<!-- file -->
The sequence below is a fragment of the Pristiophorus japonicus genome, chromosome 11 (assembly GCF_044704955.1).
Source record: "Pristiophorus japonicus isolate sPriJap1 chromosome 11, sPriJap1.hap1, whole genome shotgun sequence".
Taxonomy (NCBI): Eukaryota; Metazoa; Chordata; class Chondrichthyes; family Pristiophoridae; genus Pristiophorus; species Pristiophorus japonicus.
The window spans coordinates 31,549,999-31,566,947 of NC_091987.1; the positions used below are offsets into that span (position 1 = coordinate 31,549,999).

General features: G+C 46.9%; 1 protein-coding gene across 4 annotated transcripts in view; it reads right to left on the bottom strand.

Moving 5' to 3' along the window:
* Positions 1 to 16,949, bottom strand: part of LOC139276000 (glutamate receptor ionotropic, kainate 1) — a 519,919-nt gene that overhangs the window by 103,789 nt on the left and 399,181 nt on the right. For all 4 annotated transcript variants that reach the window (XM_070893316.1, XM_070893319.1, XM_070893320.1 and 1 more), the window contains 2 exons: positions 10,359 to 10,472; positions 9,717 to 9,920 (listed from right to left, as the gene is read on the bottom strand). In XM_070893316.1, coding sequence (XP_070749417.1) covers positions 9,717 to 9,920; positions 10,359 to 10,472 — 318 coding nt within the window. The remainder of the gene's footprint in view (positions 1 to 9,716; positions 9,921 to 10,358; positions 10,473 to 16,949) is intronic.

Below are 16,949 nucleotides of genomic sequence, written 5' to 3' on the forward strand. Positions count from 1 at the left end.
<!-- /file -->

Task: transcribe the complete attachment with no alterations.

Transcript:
The sequence below is a fragment of the Pristiophorus japonicus genome, chromosome 11 (assembly GCF_044704955.1).
Source record: "Pristiophorus japonicus isolate sPriJap1 chromosome 11, sPriJap1.hap1, whole genome shotgun sequence".
Taxonomy (NCBI): Eukaryota; Metazoa; Chordata; class Chondrichthyes; family Pristiophoridae; genus Pristiophorus; species Pristiophorus japonicus.
The window spans coordinates 31,549,999-31,566,947 of NC_091987.1; the positions used below are offsets into that span (position 1 = coordinate 31,549,999).

General features: G+C 46.9%; 1 protein-coding gene across 4 annotated transcripts in view; it reads right to left on the bottom strand.

Moving 5' to 3' along the window:
* Positions 1 to 16,949, bottom strand: part of LOC139276000 (glutamate receptor ionotropic, kainate 1) — a 519,919-nt gene that overhangs the window by 103,789 nt on the left and 399,181 nt on the right. For all 4 annotated transcript variants that reach the window (XM_070893316.1, XM_070893319.1, XM_070893320.1 and 1 more), the window contains 2 exons: positions 10,359 to 10,472; positions 9,717 to 9,920 (listed from right to left, as the gene is read on the bottom strand). In XM_070893316.1, coding sequence (XP_070749417.1) covers positions 9,717 to 9,920; positions 10,359 to 10,472 — 318 coding nt within the window. The remainder of the gene's footprint in view (positions 1 to 9,716; positions 9,921 to 10,358; positions 10,473 to 16,949) is intronic.

Below are 16,949 nucleotides of genomic sequence, written 5' to 3' on the forward strand. Positions count from 1 at the left end.